Then comes the bit which is common to several other stories, in various shapes; and which is part of a story in Straparola.
When she was hung up in the goat’s paunch, and the giant gone for his elder-wood clubs, Maol a Mhoibean began to say to the giant’s wife, “Oh! it’s I that am getting the brave sight! Oh! it’s I that am getting the brave sight!” as she swayed herself backwards and forwards; and the giant’s wife would say to her, “Wilt thou let me in a little while?” and Maol a Mhoibean would say (I will) not let (thee in) CHA LEIG, and so on till the wife was enticed into the paunch, and then Maol took the belled buck and went away with him. “AGUS AN UAIR A’ B’ AIRD ISE B’ ISLE EASAN, S’ AN NUAIR A B’ AIRD ASAN B’ ISLE ISE;” and the time she was highest he was lowest, and the time he was highest she was lowest, till they reached the two-hair bridge. The giant came home and belaboured his wife to death, and every blow he struck the wife would say, “IS MI FHEIN A THA ANN, O ‘S MI FHEIN A THA ANN – It is myself that is in it: Oh! it is myself that is in it;” and the giant would say, “I know it is thyself that is in it.”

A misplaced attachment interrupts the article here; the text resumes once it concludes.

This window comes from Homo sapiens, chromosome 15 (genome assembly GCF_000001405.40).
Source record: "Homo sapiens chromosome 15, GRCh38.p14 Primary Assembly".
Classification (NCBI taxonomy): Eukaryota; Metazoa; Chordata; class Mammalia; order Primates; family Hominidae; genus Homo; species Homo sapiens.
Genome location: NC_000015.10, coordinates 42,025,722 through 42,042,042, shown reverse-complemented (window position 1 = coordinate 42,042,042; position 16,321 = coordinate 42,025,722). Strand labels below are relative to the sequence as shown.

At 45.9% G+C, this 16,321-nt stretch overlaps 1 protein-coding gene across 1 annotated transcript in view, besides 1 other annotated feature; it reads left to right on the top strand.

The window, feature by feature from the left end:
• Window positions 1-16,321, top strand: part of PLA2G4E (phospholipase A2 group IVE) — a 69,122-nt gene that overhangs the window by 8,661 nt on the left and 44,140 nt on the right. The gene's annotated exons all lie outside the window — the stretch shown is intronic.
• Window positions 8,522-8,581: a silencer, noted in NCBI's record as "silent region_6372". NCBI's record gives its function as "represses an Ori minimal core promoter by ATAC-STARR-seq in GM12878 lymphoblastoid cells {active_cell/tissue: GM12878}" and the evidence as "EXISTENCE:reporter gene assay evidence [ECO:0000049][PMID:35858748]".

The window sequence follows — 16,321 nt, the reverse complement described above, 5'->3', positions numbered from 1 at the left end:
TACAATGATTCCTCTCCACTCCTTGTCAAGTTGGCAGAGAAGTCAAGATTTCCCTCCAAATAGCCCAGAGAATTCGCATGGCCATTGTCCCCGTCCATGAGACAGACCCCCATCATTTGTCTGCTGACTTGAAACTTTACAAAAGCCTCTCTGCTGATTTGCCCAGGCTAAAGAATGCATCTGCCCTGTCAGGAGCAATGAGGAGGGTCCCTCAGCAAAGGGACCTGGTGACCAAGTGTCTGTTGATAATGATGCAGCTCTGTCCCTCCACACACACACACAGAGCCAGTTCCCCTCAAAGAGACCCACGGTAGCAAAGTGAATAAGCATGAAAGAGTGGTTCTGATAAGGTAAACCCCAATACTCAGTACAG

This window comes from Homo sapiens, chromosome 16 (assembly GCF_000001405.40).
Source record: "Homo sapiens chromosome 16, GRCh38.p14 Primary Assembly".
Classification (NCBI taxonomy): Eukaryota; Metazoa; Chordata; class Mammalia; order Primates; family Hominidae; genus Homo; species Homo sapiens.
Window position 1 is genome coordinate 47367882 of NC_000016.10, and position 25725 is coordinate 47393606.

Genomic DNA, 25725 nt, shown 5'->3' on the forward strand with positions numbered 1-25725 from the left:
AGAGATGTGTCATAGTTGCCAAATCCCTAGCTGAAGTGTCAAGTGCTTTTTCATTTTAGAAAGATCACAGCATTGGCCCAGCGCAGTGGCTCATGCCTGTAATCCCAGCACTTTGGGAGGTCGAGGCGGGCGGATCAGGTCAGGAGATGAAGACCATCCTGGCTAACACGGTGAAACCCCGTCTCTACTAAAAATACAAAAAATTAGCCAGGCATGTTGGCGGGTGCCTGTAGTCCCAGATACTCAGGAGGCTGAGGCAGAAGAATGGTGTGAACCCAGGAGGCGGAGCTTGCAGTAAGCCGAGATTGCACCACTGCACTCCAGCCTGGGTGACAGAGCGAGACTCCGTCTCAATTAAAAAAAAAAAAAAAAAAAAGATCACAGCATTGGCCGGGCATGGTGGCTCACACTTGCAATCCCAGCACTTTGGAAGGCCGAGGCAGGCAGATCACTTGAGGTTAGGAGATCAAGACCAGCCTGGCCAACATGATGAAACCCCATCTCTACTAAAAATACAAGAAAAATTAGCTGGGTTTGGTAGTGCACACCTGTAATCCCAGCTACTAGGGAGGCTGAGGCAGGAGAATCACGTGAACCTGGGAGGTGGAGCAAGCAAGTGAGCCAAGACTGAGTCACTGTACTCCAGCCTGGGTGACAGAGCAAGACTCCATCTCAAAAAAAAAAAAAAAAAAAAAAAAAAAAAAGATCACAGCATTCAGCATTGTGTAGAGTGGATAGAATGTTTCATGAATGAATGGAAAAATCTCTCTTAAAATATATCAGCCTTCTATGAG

[And in this the giant is like the water-horse in another story, and like the cyclop in the Odyssey, and like all other giants throughout mythology. he was a great, strong, blundering fool, and his family were as stupid as himself.]
Maol married the king’s third son, and the king said, “There is one other thing yet of what the giant has that I want, and that is, A SGLIATH BHALLABHREAC AGUS A BHPGHA S A DHORLACH – his lumpy bumby shield, and his bow and his quiver, or in poetical language, his variegated bossy shield, and his bow and quiver – and I will give thee the kingdom if thou wilt get me them.”